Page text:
The Speed Project 2018: A Photo Essay of a 340-Mile Journey From Los Angeles to Las Vegas
We took to the roads from Los Angeles to Las Vegas last weekend to witness 40+ teams take on the harsh task of running a 340-miles relay race through some of the most intense terrain in the country. A herculean effort no doubt, but what’s even more impressive is our journey through hunger, sleep depravation, and limited LTE signal. Check out our photo essay below.
RYAN STERNER (blogger, idiot)
The first time I heard about The Speed Project was probably two weeks before the start of the race. Stephen asked me if I was going to be in town, and if I wanted to help him shoot some photos and videos for this relay race from Santa Monica to Las Vegas.
I tried looking it up but found very little information about it. They don’t have a website. They have a defunct Twitter account, and I guess I didn’t even bother trying to look them up on any other platform. The only thing I learned from my research was that it was a 340-mile relay with “no rules.”
STEPHEN KERSH (idiot, blogger)
I think it’s worth pointing out that Ryan was planning on being in Tokyo during the Speed Project but after a misplaced passport foiled his trip, he was now in a vulnerable enough position to be convinced it was a good and fun idea to ride along in a minivan with me and my girlfriend for 60 hours.
Like an idiot, he fucking agreed to it.
We were now committed to following along an unsanctioned relay race from Santa Monica to Las Vegas.
I feel the need to say that I would have much rather been in Tokyo. But alas, things very rarely work out the way you hope.
Words like “unsanctioned” really meant nothing to me. It wasn’t until the day before the start of the race, which was at 4 AM, that I realized a lot of it was going to take place in some bleak, desolate, nearly uninhabitable parts of California and Nevada. And that we would also have to be awake the whole time because our job was to follow two teams and document their journey. It’s not like they were going to pull over at a Motel 6 in the middle of the night to get some shut-eye. This was a race, after all.
But like Stephen said, I had already agreed and there was no backing out. Stephen and his girlfriend Sarah– the heavy lifter in terms of talent and photography skill–picked me up in Los Angeles the day before the race, where we loosely formulated a plan before the Friday morning start.
The plan was less a plan than a vague idea. We didn’t have a map. We had a Strava segment from 2017 we were following for directions. This would obviously be of no use when we didn’t have service. We didn’t have a plan. It felt so liberating.
There were 40 teams in this race with 40 trailing RVs. Following the start as it weaved through Los Angeles in the early hours of the morning was incredible. The Speed Project owned the streets that morning. A woman was shouting various, quasi-encouraging vulgarities at passing runners, a French man on rollerskates held onto our van to get up a hill so he could catch a friend, people were peeing in bushes. It was beautiful. It was ugly. It was raw.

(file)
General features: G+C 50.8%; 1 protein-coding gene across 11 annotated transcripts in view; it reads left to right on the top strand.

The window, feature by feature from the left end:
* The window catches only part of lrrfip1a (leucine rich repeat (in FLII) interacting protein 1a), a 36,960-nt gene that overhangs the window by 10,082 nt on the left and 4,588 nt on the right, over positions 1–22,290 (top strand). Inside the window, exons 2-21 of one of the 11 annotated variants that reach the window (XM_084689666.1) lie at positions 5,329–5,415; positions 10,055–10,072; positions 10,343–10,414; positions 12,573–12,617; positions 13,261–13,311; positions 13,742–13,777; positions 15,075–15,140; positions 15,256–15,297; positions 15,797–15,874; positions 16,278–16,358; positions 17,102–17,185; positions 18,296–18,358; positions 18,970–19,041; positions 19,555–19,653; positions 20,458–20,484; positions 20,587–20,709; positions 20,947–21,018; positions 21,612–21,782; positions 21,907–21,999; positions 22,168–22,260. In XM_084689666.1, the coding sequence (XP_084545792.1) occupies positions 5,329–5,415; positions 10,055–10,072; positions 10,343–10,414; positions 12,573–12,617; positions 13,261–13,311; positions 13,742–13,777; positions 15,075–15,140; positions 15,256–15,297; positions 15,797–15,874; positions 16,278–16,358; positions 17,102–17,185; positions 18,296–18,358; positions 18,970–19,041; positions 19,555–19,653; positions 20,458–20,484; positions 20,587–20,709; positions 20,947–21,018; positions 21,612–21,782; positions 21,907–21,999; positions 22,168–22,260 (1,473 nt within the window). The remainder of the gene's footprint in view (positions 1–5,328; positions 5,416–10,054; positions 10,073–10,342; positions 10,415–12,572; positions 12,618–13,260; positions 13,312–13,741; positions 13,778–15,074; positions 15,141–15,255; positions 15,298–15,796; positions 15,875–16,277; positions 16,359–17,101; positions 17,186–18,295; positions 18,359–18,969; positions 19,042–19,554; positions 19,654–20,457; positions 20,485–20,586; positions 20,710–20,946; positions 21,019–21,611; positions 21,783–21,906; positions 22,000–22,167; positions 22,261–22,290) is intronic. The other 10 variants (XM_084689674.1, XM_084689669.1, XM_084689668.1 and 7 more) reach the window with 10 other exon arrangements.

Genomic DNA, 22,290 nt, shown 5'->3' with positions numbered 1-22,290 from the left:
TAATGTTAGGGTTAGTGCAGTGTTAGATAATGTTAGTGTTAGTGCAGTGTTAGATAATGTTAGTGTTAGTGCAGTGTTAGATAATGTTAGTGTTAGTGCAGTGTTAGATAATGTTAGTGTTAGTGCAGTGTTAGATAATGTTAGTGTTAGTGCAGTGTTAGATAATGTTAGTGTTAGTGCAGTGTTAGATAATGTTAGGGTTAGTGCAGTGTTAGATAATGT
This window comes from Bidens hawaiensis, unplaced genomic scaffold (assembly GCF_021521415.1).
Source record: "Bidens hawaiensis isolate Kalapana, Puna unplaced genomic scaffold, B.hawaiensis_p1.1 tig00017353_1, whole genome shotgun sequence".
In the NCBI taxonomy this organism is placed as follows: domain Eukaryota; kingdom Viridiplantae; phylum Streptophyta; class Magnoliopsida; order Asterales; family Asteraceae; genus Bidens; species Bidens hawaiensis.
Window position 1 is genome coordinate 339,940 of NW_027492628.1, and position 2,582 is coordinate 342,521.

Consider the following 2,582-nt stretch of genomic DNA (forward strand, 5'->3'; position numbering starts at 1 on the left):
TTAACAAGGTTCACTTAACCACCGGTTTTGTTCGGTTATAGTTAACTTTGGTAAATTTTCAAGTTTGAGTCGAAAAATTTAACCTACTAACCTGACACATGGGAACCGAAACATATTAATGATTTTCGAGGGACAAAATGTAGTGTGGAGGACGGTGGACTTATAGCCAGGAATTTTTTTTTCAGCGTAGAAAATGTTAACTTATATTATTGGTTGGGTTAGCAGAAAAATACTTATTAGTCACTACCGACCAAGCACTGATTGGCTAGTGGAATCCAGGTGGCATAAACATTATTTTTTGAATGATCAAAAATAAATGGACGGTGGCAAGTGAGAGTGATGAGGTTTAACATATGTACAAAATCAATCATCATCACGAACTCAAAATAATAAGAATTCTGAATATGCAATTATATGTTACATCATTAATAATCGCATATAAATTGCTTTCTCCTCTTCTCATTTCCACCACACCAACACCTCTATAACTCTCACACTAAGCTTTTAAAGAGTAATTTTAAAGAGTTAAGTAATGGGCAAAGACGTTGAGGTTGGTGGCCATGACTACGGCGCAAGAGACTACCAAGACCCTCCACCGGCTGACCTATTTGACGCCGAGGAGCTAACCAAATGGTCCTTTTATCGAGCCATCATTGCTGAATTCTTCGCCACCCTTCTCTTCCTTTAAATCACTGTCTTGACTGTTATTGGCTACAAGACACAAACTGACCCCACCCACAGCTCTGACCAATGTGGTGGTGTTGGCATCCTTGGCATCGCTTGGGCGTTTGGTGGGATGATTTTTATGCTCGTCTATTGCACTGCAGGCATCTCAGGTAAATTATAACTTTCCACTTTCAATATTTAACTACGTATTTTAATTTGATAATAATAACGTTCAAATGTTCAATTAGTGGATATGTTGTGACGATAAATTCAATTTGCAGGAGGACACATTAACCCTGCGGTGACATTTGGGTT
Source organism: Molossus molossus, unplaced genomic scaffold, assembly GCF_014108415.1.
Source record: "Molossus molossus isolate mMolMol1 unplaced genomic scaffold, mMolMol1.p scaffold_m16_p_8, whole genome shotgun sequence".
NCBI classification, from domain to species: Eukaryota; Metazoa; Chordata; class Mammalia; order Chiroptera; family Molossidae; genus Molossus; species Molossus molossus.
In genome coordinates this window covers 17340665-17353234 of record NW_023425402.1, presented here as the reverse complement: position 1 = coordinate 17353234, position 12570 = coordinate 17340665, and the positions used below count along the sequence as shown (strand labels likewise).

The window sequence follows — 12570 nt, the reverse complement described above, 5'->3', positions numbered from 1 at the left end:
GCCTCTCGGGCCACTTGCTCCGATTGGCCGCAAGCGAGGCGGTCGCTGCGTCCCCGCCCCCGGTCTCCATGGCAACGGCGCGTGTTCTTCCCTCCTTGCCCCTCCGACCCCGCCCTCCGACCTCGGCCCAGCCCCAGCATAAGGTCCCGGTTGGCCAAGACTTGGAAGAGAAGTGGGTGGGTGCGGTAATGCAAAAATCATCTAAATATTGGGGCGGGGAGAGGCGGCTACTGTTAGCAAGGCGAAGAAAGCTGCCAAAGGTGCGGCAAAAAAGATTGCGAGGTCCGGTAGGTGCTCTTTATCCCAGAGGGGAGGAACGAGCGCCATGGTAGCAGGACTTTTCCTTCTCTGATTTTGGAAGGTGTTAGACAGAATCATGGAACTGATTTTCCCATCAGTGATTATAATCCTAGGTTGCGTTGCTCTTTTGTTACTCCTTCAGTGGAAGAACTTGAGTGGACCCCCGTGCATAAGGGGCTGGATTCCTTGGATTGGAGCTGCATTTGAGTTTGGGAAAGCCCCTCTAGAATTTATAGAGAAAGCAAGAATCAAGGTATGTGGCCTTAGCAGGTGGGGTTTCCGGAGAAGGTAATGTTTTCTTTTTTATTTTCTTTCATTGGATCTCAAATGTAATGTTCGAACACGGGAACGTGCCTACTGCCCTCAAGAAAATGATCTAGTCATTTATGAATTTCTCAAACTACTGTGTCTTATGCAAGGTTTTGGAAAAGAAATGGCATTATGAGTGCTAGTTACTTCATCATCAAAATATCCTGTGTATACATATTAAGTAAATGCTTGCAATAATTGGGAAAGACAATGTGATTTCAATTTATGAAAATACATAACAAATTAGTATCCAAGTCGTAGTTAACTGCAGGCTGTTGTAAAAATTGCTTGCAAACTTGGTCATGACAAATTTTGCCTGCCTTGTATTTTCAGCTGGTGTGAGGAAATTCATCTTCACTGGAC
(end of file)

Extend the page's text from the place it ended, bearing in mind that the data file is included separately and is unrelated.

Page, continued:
Once the initial “WOW” factor wore off, I began acting like a baby. I got cranky and I tried to catch an hour or two of sleep before the long, stupid days ahead of us.
Yeah, I’d say the adrenaline of the start wore off somewhere around noon that first day when we realized that we had already been awake for ten hours. That, and that getting from Los Angeles to Las Vegas moving between 5-10 MPH was going to take a long, long time.
The first truly eventful thing I remember was hearing a bunch of coyotes sometime in the morning. I don’t mean one coyote, either. This was a pack of coyotes. It was so loud that we thought some sort of crime had been committed and that an entire fire department was roaring down the highway towards us. That was probably about 50 miles into the race.
This was also about the time that I started to witness the runners realize the full scale of what they were doing. After getting our shots, we would drive ahead to the next handoff point and sit around with the team RVs for a while. The vibe was kind of like a NASCAR race. People were standing on the roofs of their RVs screaming, waving flags, generally being inconsiderate of other people in the strip mall parking lots, but also just kind of looking anxious waiting for their next leg.
The first strip mall we stopped at was my low point. (I will continue to make this all about me). I woke up from my nap alone, sweating my ass off in the van. Ryan and Sarah were in Starbucks editing photos, and I was doing nothing except sweating. I felt worthless.
Sarah and I were actually talking exclusively about how worthless you were.
After I tracked down some kale, my demeanor markedly improved; however, it was at this point I realized food was going to be a major issue. We were venturing into the wasteland of California with nothing but almonds, bottled water, and a debit card surely to be declined at any moment. I savored that kale knowing it may be my last for a good while.
The two teams we were following began to gap one another by a considerable margin. We wrongly assumed they would only ever be about 20 miles away from one another, but it became apparent that number could easily balloon to 100 miles. Initially, I was freaking out about this logistical nightmare. Frantically trying to use the Pythagorean theorem to decipher where the teams would be at any given moment over the next 48 hours.